Bikes on a Road to Nowhere?

Bikes on a Road to Nowhere?

It takes a lot more than just a paintbrush to install a bicycle lane. Like many other city projects, local bicycling initiatives typically involve planning gridlock between city staff, City Council, and the community, which on occasion stalls projects for years on end. As the following examples show, communication breakdowns between involved parties can derail projects of all shapes and sizes:

Lance Armstrong Bikeway

Some cycling advocates will be at City Council today (Thursday) to advocate approval of a bikeway-related engineering-and-design contract with transportation consultants Wilbur Smith and Associates. Other cyclists will stay at home and scowl, dissatisfied with plans for the bikeway.

Originally proposed to the city by cyclist Eric Anderson in 1999, the 6-mile, east-west route will run from U.S. 183 in East Austin to Deep Eddy Pool west of MoPac, with funding coming from the feds ($2 million) and the city ($1.2 million). Currently in design are the sections west of Shoal Creek and east of I-35, with groundbreaking expected in late 2004. Public Works is trying to finish the bikeway segment running under I-35 at Fourth Street under a separate contract controlled by the Texas Dept. of Transportation. The last major council action on the bikeway occurred Feb. 27, when members unanimously voted to route the bikeway along Fourth Street through the Warehouse District. Council's decision to support TPSD's recommendation pleased cyclists concerned about safety and aesthetics but angered Warehouse District businesses who wanted the bikeway routed on Third to preserve scarce parking spaces.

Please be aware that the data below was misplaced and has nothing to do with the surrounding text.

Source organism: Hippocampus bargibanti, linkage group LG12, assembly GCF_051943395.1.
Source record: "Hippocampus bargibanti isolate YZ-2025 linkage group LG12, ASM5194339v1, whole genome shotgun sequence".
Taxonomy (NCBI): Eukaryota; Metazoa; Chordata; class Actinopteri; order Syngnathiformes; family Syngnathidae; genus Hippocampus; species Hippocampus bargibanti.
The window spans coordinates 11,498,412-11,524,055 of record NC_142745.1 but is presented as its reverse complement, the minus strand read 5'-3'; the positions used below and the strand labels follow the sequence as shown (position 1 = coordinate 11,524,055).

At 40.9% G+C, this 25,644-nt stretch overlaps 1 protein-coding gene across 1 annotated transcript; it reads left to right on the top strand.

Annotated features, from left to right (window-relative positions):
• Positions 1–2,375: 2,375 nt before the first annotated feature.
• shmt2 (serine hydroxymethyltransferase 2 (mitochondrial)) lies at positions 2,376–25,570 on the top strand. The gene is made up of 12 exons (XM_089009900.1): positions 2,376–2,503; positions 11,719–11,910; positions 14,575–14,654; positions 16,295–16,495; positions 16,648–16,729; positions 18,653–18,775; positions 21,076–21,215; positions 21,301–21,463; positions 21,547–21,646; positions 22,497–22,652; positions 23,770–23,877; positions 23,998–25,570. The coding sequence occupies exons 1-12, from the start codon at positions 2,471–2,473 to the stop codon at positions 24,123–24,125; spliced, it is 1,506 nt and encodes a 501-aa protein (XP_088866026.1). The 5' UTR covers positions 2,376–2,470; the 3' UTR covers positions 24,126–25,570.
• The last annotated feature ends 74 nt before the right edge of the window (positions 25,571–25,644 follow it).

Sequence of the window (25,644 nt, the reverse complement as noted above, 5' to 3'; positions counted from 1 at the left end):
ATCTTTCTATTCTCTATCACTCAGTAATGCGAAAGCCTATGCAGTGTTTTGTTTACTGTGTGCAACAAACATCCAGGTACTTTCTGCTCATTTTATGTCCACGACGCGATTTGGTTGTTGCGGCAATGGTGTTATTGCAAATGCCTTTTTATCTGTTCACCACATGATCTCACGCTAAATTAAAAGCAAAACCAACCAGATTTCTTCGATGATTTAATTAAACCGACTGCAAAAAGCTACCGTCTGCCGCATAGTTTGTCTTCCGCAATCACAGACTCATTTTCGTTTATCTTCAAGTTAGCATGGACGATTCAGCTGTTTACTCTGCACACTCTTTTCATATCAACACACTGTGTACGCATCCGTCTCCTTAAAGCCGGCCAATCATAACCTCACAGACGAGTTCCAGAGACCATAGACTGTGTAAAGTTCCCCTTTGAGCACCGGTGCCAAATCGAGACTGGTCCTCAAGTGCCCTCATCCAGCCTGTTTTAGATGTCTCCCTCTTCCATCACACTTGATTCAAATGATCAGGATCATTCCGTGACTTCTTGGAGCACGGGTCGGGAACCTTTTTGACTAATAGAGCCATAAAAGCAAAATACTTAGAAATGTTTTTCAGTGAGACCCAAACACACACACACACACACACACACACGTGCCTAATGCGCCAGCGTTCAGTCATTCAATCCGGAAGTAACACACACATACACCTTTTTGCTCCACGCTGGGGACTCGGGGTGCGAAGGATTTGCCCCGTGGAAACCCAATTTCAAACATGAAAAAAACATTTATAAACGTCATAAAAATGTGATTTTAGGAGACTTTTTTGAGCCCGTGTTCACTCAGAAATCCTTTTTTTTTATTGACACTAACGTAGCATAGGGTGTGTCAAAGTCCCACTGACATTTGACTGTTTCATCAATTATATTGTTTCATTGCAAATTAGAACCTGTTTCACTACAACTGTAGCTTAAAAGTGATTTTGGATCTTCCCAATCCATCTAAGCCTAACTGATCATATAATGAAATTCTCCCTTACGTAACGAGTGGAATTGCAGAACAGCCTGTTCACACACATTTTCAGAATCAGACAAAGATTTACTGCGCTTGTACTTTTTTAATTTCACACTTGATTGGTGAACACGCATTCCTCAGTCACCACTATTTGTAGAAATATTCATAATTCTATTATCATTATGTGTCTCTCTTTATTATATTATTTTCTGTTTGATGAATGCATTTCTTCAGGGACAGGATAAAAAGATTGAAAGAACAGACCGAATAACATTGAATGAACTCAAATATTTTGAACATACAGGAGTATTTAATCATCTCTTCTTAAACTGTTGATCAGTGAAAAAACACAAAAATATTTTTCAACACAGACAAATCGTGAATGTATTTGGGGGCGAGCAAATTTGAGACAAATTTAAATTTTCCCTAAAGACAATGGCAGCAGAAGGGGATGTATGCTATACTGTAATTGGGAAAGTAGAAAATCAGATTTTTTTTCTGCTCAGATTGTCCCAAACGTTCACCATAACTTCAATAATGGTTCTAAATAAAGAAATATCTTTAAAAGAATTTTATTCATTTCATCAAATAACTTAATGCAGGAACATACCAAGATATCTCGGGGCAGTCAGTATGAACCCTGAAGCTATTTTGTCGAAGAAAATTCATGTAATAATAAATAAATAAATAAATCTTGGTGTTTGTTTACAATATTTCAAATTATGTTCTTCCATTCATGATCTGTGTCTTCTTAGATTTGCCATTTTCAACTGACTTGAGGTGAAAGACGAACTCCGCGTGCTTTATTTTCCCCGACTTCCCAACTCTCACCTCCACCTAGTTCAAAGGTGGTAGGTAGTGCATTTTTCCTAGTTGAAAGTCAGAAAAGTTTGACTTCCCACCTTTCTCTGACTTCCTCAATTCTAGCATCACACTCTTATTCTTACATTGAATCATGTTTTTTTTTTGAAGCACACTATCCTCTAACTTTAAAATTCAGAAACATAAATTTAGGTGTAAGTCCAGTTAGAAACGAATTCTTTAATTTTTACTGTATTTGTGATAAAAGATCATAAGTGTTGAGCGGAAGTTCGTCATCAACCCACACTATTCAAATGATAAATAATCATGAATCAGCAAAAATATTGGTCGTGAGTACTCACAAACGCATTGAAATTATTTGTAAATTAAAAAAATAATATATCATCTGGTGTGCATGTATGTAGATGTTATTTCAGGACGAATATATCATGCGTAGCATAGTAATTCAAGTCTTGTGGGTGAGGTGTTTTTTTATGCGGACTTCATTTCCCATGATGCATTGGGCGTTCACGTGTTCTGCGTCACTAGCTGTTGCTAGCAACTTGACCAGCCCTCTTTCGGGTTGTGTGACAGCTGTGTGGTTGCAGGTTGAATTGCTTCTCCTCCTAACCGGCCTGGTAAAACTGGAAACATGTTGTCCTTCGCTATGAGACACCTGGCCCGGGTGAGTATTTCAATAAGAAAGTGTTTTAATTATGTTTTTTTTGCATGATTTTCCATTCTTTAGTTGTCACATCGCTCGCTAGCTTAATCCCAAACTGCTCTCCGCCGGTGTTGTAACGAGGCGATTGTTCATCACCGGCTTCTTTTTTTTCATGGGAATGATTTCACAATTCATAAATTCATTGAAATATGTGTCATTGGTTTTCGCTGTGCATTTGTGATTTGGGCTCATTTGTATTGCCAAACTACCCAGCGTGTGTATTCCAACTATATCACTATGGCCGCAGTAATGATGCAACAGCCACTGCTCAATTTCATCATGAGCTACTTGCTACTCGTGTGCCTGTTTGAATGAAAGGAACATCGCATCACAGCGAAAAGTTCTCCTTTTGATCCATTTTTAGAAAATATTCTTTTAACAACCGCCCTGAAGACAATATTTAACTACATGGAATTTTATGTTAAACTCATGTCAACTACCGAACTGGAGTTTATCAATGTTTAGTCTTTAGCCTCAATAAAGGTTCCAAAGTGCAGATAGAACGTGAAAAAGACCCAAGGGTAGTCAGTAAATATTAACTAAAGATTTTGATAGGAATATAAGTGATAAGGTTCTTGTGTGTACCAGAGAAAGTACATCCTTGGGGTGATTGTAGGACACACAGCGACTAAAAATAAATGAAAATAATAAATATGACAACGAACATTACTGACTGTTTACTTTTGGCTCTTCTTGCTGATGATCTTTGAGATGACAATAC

On whatever route, some cycling advocates, including members of the Urban Transportation Commission, believe the bikeway's current design is less than world-class. Plans call for building a hike-and-bike trail west of Shoal Creek running parallel to an existing trail, but one East Austin segment won't even have a painted lane; it will be distinguished only by green signs. The UTC voted in February not to endorse the bikeway as currently designed, but members took up the issue again at their meeting earlier this week and decided to support the staff plan. "Something is better than nothing," says Commissioner Tommy Eden.

TPSD staff says the city doesn't have enough money to purchase new right-of-way, so it is using the only pieces of land and roadway currently available for the bikeway. "Bicyclists are so used to having nothing that they tend to dream pretty big and think in bicycle-utopia terms," says TPSD bike/pedestrian coordinator Linda DuPriest. "But after four years, we're always going to have to accept less-than-perfect facilities. It's better to just get something on the ground and get more people riding."

Guadalupe/Lavaca Bike Lanes

The Austin Bicycle Plan, adopted in 1996, calls for bike lanes on Guadalupe and Lavaca, Downtown's two major north-south routes. Momentum to actually install these lanes picked up last December after 36-year-old activist Keith Vick was killed by a truck at the corner of 10th and Lavaca, in front of the Travis Co. Courthouse.